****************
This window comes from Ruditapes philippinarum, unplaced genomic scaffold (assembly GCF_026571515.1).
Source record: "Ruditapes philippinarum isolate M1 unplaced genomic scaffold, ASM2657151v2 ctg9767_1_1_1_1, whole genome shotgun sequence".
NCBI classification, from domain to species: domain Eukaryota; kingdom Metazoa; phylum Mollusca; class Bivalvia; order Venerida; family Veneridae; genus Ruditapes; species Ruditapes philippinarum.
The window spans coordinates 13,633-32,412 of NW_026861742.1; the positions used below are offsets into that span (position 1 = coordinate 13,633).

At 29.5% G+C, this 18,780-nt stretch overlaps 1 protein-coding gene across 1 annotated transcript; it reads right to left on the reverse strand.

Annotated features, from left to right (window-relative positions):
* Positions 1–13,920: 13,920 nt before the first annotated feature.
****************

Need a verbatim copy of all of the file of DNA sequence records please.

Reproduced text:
This window comes from Ruditapes philippinarum, unplaced genomic scaffold (assembly GCF_026571515.1).
Source record: "Ruditapes philippinarum isolate M1 unplaced genomic scaffold, ASM2657151v2 ctg9767_1_1_1_1, whole genome shotgun sequence".
NCBI classification, from domain to species: domain Eukaryota; kingdom Metazoa; phylum Mollusca; class Bivalvia; order Venerida; family Veneridae; genus Ruditapes; species Ruditapes philippinarum.
The window spans coordinates 13,633-32,412 of NW_026861742.1; the positions used below are offsets into that span (position 1 = coordinate 13,633).

At 29.5% G+C, this 18,780-nt stretch overlaps 1 protein-coding gene across 1 annotated transcript; it reads right to left on the reverse strand.

Annotated features, from left to right (window-relative positions):
* Positions 1–13,920: 13,920 nt before the first annotated feature.